Salary increases that will help the Houston Independent School District hire and retain effective principals, teachers and district staff remain a top priority for administrators as they continue to develop a budget for the 2015-2016 school year.
Under the proposed budget, teachers would get a minimum salary increase of 2 percent, with beginning teacher salaries jumping up to $50,500 — almost $4,000 more than they earned just two years ago. Certified bilingual teachers would earn an additional $4,000 annual stipend, a significant increase over the current $1,250 stipend.
The district also is considering a plan that would increase the salaries of middle and high school principals, who currently make significantly less than their counterparts in surrounding districts. The increases would make the salaries more competitive.
At the middle school level, principals of specialty and K-8 schools would be brought up to $95,000, while principals of comprehensive schools would be brought up to $105,000 plus a $10,000 signing and retention bonus.
At the high school level, principals of specialty schools would be brought up to $115,000, principals of comprehensive schools would be brought up to $130,000, and principals of comprehensive high schools that have been deemed hard-to-fill would be brought up to $130,000 plus a $20,000 signing and retention bonus.
All hourly employees would earn a minimum of $10 per hour. Other district employees would receive a 1.5 percent salary increase.
“We want an effective teacher in every classroom and an effective principal on every campus,” HISD Superintendent Terry Grier said. “These proposed salary and stipend increases will help us recruit and retain the best of the best.”
The updated 2015-2016 proposed budget was presented this week during an HISD Board of Education workshop. The school board must formally approve the budget before it can go into effect for the 2015-2016 school year. Trustees are set to review the budget again on June 15, and then adopt the budget on June 18.
The district also has proposed to continue offering the ASPIRE teacher bonus program, which provides financial rewards to educators whose students are making the strongest academic gains. Under the proposal, the program would be re-tooled so that it focuses primarily on core subject teachers (math, science, English/Language Arts, and social studies) working in hard-to-staff schools and subject areas.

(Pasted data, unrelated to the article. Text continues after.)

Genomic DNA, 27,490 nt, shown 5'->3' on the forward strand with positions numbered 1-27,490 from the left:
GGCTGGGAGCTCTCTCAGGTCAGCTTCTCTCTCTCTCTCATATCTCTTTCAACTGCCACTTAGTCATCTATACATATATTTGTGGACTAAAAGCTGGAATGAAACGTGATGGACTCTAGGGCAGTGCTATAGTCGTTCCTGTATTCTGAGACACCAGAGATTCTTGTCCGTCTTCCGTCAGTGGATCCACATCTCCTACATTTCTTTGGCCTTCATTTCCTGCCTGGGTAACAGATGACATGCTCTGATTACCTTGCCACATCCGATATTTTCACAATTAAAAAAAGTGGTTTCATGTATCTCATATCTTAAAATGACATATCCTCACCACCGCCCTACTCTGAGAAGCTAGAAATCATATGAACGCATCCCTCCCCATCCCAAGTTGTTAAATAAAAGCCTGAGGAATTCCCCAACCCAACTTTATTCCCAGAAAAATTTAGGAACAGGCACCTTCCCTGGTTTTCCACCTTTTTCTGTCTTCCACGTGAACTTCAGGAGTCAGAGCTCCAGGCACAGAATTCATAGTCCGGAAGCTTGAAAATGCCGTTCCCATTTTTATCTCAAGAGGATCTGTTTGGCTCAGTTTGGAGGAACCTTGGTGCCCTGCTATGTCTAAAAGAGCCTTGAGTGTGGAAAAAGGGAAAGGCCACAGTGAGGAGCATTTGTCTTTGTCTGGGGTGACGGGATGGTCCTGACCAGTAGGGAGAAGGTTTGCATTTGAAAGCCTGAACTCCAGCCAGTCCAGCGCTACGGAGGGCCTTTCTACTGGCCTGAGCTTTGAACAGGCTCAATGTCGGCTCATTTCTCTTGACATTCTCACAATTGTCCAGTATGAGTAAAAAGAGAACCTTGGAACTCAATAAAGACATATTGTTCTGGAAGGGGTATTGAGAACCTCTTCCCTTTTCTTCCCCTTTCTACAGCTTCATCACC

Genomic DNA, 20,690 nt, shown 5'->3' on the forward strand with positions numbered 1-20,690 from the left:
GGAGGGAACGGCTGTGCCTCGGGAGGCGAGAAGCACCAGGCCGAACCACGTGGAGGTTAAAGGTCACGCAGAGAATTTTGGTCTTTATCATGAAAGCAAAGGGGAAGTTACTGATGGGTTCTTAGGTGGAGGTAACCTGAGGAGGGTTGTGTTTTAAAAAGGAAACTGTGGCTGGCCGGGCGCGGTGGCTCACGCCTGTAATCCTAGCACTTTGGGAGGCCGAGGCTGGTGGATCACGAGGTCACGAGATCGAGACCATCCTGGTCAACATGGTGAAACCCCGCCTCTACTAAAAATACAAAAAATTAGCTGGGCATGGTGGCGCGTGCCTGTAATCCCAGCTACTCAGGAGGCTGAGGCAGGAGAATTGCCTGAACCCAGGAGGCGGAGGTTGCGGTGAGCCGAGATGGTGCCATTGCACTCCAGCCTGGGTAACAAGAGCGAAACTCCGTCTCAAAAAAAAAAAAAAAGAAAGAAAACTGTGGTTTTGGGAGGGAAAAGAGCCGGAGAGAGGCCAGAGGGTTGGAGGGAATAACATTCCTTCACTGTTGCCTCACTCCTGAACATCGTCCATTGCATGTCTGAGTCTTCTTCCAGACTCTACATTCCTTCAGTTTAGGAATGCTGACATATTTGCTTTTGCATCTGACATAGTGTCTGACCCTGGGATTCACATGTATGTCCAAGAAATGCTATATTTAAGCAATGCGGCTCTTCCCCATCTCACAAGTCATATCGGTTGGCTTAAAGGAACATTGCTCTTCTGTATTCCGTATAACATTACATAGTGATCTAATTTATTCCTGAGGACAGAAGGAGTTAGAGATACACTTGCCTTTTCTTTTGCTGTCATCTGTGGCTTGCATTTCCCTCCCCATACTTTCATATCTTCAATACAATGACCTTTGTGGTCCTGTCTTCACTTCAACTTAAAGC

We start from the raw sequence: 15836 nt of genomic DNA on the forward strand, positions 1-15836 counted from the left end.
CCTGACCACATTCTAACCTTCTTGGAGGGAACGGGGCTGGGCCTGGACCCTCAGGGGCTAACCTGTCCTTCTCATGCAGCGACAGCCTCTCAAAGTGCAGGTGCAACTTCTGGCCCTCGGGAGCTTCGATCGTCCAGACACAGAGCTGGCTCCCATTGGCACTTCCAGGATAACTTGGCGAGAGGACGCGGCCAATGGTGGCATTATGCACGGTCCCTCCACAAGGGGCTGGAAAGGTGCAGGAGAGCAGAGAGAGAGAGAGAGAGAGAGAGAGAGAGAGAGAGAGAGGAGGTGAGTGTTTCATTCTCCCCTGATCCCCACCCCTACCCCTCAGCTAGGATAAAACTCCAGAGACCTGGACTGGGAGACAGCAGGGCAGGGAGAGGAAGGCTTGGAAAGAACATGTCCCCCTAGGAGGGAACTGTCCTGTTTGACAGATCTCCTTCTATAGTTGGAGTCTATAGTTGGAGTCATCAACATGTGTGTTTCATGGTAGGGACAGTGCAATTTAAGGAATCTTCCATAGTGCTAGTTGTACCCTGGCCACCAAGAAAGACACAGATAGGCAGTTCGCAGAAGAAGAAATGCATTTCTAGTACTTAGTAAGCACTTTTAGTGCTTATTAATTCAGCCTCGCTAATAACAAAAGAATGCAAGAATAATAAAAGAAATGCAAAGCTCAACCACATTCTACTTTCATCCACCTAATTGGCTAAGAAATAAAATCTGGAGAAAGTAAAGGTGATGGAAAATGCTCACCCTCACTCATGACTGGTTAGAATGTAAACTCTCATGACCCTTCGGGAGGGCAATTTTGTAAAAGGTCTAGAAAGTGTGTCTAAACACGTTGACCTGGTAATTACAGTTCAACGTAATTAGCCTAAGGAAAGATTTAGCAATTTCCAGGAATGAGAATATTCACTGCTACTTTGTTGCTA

District officials originally thought they might have to temporarily discontinue the ASPIRE program amid concerns that HISD would lose significant state funds for the 2015-2016 school year because of rising property values. Generally, as property values in a district rise, the state provides less funding. Chapter 41 of the Texas Education Code allows the state to take money from property wealthy districts with revenue that exceeds a state-set level and distribute the funds to property poor districts — a process known as “recapture.” Though 80 percent of HISD students come from low-income families, the district is considered property-wealthy under the state’s current funding formula because of rising property values.
HISD fared better than expected during the legislative session thanks to the district’s legislative efforts. The funding the district received from the state, along with other variables, helped offset what could have been a significant loss in local revenue.
The legislature also raised the state’s homestead exemption from $15,000 to $25,000 through Senate Bill 1, which is subject to voter approval in November. In addition to the state’s exemption, HISD will continue offering the local homestead exemption. Through this local exemption, HISD homeowners take an additional 20 percent off the appraised value of their property, the highest homestead exemption allowed by the state.
Last year, the local homestead exemption saved HISD homeowners more than $134 million in property taxes. That is an additional annual savings of about $667 for the owner of a $278,637 home, which is the average home value in HISD.